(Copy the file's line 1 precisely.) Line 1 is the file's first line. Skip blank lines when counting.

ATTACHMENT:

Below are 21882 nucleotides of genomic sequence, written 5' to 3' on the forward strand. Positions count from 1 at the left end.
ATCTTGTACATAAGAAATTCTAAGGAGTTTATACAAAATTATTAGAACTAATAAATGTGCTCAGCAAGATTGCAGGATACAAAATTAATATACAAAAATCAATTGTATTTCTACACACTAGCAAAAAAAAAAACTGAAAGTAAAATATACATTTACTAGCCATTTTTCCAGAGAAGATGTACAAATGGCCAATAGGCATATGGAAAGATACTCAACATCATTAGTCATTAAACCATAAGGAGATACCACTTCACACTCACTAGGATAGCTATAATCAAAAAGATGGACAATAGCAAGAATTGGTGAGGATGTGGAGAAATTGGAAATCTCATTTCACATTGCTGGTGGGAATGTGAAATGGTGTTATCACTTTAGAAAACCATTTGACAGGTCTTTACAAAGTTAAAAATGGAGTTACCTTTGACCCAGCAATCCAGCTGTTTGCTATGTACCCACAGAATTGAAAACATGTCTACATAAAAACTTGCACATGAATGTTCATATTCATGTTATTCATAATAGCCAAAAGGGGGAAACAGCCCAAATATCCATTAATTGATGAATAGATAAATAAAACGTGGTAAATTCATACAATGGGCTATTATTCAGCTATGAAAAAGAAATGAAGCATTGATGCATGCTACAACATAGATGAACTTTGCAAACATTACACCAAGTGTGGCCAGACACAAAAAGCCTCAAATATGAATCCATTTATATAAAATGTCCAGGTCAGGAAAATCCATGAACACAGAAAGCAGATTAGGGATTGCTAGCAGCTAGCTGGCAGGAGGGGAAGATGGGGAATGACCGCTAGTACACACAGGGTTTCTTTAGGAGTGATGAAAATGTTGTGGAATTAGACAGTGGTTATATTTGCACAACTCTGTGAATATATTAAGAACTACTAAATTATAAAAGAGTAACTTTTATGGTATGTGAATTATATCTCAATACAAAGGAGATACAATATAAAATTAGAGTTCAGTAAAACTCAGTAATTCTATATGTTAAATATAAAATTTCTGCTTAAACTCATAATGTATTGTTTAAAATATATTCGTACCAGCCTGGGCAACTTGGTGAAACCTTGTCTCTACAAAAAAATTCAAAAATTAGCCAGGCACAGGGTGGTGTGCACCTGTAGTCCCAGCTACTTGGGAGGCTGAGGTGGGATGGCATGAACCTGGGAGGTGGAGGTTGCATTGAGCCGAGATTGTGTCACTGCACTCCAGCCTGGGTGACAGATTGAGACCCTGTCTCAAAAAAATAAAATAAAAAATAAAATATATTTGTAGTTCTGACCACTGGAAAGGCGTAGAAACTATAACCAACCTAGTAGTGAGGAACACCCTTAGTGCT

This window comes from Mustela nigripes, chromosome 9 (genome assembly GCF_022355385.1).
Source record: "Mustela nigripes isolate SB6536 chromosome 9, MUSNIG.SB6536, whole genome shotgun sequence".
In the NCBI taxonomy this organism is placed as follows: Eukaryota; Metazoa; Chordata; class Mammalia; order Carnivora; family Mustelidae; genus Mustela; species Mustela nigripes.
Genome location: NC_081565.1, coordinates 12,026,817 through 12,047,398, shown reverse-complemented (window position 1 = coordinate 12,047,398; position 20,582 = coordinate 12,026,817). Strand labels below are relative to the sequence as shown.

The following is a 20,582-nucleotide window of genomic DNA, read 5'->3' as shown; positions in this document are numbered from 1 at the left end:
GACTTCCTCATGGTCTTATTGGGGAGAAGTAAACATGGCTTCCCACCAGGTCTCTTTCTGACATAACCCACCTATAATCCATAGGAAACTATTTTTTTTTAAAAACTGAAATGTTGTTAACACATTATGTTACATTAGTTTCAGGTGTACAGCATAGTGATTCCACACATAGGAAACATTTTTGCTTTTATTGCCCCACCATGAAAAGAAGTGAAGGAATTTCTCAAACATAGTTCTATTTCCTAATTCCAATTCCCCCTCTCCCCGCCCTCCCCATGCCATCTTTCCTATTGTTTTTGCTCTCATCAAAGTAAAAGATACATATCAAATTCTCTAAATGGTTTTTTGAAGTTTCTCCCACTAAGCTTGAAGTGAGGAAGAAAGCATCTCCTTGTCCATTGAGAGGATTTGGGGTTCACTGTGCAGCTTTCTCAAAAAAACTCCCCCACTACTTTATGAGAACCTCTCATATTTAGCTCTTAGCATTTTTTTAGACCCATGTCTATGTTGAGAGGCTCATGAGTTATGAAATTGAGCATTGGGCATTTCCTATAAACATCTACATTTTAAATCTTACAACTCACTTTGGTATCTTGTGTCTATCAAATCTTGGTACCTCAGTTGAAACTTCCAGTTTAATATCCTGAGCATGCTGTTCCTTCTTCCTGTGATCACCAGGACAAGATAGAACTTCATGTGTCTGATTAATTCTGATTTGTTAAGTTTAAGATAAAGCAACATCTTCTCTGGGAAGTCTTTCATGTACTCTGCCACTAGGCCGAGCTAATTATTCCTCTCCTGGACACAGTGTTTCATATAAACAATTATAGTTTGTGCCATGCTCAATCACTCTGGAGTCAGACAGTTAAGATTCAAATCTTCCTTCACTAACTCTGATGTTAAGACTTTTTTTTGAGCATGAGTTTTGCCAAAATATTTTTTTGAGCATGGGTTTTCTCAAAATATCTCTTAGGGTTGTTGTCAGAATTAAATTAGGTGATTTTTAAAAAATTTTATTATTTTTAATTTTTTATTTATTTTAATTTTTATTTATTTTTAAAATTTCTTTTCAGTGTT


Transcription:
Below are 21882 nucleotides of genomic sequence, written 5' to 3' on the forward strand. Positions count from 1 at the left end.